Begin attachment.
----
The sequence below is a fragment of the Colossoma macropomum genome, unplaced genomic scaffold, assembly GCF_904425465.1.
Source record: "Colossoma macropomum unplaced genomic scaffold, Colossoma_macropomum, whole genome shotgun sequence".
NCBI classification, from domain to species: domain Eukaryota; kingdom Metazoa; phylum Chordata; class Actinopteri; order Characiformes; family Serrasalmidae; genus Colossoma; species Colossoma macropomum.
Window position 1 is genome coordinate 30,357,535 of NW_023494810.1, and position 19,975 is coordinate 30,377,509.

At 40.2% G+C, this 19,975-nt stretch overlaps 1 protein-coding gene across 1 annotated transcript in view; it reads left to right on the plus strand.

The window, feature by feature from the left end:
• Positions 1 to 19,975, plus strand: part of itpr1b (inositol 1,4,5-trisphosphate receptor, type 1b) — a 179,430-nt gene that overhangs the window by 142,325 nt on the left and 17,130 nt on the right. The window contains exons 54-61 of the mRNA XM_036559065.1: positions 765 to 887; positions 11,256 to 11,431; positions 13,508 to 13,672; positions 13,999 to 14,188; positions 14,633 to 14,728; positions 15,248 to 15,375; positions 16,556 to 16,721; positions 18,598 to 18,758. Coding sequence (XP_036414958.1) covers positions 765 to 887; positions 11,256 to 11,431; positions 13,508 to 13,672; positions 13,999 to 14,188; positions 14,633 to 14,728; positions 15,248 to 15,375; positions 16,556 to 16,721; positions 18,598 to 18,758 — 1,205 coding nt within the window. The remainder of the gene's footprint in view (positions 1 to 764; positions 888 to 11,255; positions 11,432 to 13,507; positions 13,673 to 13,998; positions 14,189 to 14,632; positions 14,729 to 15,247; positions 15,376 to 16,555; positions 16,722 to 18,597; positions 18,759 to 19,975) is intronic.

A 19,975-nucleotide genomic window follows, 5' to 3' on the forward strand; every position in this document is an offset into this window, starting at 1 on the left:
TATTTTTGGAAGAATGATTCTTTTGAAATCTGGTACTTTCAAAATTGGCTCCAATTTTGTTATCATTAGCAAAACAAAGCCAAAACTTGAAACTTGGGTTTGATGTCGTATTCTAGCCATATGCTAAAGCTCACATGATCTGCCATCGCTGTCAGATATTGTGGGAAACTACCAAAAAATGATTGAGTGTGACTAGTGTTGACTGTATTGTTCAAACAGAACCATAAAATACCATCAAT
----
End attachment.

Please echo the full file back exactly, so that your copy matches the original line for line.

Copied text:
The sequence below is a fragment of the Colossoma macropomum genome, unplaced genomic scaffold, assembly GCF_904425465.1.
Source record: "Colossoma macropomum unplaced genomic scaffold, Colossoma_macropomum, whole genome shotgun sequence".
NCBI classification, from domain to species: domain Eukaryota; kingdom Metazoa; phylum Chordata; class Actinopteri; order Characiformes; family Serrasalmidae; genus Colossoma; species Colossoma macropomum.
Window position 1 is genome coordinate 30,357,535 of NW_023494810.1, and position 19,975 is coordinate 30,377,509.

At 40.2% G+C, this 19,975-nt stretch overlaps 1 protein-coding gene across 1 annotated transcript in view; it reads left to right on the plus strand.

The window, feature by feature from the left end:
• Positions 1 to 19,975, plus strand: part of itpr1b (inositol 1,4,5-trisphosphate receptor, type 1b) — a 179,430-nt gene that overhangs the window by 142,325 nt on the left and 17,130 nt on the right. The window contains exons 54-61 of the mRNA XM_036559065.1: positions 765 to 887; positions 11,256 to 11,431; positions 13,508 to 13,672; positions 13,999 to 14,188; positions 14,633 to 14,728; positions 15,248 to 15,375; positions 16,556 to 16,721; positions 18,598 to 18,758. Coding sequence (XP_036414958.1) covers positions 765 to 887; positions 11,256 to 11,431; positions 13,508 to 13,672; positions 13,999 to 14,188; positions 14,633 to 14,728; positions 15,248 to 15,375; positions 16,556 to 16,721; positions 18,598 to 18,758 — 1,205 coding nt within the window. The remainder of the gene's footprint in view (positions 1 to 764; positions 888 to 11,255; positions 11,432 to 13,507; positions 13,673 to 13,998; positions 14,189 to 14,632; positions 14,729 to 15,247; positions 15,376 to 16,555; positions 16,722 to 18,597; positions 18,759 to 19,975) is intronic.

A 19,975-nucleotide genomic window follows, 5' to 3' on the forward strand; every position in this document is an offset into this window, starting at 1 on the left:
TATTTTTGGAAGAATGATTCTTTTGAAATCTGGTACTTTCAAAATTGGCTCCAATTTTGTTATCATTAGCAAAACAAAGCCAAAACTTGAAACTTGGGTTTGATGTCGTATTCTAGCCATATGCTAAAGCTCACATGATCTGCCATCGCTGTCAGATATTGTGGGAAACTACCAAAAAATGATTGAGTGTGACTAGTGTTGACTGTATTGTTCAAACAGAACCATAAAATACCATCAAT